Once I calculated the unbelievable profit we would get from building a similar [saw] mill, I seized on the idea . . . I, by the way, am as cheerful and happy as a sailor in the sight of the harbor. God grant I don't make a mistake.
Baratynsky is haunted by his compulsive need for certainty, worried that his scientific poetry, his desire to understand and explain, will actually remove him from the world. The tragedy of his elegies is the tragedy of an un-traversable distance.
Baratynsky thought that poetry wasn't incompatible with critical thought. However, he constantly had to defend his style of composition from his contemporaries. At the time, Vissarion Belinsky critiqued a collection of Baratynsky's work by saying "In our age, our cold, prosaic age, what we need in poetry is fire and more fire; otherwise, it is hard to get us burning." Then, it was normal for poets to write impassioned Romantic poetry while young and then tend towards writing sober prose as they grew older. Even the great Pushkin followed that trend, but Baratynsky's later poems, with their detached narration, didn't fit that mold. His work shines, rather than burns. As he wrote to his friend Kireyevsky, "You call blazing activity happiness; it frightens me, and I prefer to see happiness in tranquility . . . But these are not only opinions; they are feelings." And even though he had a scientific view of poetry—as he called it—he was still critical of the consequences that outlook would have in other domains of life.
The nineteenth-century themes of Romanticism feel odd to a modern reader, but it's the very idea of obsolescence—the rise and fall of ideas, of people—that Baratynsky is constantly turning over in his hands: "the temple's fallen, / and today's descendant cannot / guess the language of its ruins." Like other Romantics, Baratynsky is worried about mortality and love, but he obsesses over his own thought reflexively. As he does so, the fear of individual death, of existential meaninglessness, grows into a larger scale.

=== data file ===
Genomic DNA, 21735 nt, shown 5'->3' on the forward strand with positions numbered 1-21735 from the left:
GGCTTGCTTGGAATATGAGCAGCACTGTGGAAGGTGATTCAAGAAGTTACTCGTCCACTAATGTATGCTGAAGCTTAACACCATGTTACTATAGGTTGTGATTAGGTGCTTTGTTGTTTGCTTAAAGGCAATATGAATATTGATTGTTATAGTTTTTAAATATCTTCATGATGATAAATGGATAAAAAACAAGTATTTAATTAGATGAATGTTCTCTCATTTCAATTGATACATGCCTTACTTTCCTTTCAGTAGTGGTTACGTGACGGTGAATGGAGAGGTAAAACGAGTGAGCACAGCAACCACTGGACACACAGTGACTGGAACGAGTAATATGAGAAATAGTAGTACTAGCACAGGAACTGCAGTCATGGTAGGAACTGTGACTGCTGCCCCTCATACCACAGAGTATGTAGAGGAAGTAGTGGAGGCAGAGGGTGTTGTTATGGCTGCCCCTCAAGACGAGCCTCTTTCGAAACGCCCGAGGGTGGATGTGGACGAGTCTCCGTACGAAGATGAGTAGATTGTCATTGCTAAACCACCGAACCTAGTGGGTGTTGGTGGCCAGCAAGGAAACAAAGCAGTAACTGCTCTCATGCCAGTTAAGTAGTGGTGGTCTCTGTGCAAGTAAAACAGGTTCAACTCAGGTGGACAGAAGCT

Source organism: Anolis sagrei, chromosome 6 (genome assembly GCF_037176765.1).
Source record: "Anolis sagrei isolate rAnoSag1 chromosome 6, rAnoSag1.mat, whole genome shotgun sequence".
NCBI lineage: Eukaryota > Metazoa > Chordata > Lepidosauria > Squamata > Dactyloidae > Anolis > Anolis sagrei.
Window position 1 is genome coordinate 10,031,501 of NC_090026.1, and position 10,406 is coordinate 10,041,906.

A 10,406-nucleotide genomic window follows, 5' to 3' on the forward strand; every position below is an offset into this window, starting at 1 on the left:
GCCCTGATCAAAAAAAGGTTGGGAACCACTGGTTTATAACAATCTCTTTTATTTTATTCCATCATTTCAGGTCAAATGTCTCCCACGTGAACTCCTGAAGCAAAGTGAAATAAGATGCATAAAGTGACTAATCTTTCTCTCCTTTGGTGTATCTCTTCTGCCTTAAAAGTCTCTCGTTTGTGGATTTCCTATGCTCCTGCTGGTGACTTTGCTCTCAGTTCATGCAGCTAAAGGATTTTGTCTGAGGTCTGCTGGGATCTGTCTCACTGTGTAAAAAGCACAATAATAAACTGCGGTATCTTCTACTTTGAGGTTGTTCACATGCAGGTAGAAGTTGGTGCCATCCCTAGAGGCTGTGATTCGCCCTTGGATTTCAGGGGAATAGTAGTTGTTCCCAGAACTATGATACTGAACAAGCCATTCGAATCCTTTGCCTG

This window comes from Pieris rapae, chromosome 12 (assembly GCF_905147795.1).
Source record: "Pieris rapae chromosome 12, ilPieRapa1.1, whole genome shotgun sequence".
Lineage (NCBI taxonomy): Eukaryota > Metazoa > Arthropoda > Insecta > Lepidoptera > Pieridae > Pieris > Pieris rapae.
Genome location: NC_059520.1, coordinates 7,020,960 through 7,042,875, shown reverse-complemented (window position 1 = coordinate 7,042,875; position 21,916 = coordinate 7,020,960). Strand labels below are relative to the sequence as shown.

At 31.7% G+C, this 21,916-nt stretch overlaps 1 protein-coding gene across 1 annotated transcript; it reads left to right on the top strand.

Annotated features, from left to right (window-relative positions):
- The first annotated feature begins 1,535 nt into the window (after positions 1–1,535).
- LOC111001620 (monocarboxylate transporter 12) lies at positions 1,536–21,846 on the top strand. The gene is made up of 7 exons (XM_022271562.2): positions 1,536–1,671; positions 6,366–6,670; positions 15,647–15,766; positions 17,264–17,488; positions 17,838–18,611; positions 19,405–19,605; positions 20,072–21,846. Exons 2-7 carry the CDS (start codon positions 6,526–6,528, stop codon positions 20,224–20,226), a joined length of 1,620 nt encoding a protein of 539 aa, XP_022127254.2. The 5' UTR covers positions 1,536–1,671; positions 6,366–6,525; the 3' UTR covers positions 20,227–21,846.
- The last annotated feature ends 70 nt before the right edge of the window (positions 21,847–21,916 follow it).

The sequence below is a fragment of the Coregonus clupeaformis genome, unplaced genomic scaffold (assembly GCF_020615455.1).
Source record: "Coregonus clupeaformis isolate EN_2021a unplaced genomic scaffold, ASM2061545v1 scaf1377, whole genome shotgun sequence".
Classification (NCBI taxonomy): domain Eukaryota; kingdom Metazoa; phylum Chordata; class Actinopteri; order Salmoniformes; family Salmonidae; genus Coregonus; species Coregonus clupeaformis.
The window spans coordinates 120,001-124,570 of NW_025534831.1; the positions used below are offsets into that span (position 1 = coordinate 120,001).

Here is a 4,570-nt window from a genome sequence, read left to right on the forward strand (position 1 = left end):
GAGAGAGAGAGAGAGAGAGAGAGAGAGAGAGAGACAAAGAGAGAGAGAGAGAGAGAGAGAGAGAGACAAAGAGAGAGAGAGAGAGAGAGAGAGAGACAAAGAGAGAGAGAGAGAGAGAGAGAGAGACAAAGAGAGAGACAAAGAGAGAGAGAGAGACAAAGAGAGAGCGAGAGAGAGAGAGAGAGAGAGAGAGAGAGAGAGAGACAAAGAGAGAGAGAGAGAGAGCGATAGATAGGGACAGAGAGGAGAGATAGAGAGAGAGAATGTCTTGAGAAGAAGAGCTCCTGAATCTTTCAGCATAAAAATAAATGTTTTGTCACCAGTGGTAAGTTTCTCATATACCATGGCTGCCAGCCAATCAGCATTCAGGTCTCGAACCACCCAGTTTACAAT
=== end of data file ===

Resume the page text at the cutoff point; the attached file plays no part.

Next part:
With global warming, the concept of the anthropocene, and the rise of speculative fiction, modern culture makes us feel like we are looking more towards the future than ever before. That's a ridiculous statement, but at this point the cost of averting our gaze seems higher than ever. In a host of his poems—"The Last Poet," "The Last Death," "Autumn"—Baratynsky, also, takes his mournful elegies to an apocalyptic extreme. He is a reminder that ours is not the first era to look upon looming upheaval and worry about our species as a whole:
[O]n the horizon the light of day appeared,
but now upon the earth nothing was able
to utter any greeting at its ascent.
There was only the mist, dark blue and twisting,
like cleansing smoke from a sacrificial victim.
But Baratynsky does not wallow in these grand themes. From us, he is looking for companionship and understanding, even though we might be far in time and space: "And as I found a friend in my generation / A reader in posterity I'll find." He was a child of his time and place, looking for friendship from another. That sincerity, so sweetly expressed, is what makes him so dear to me.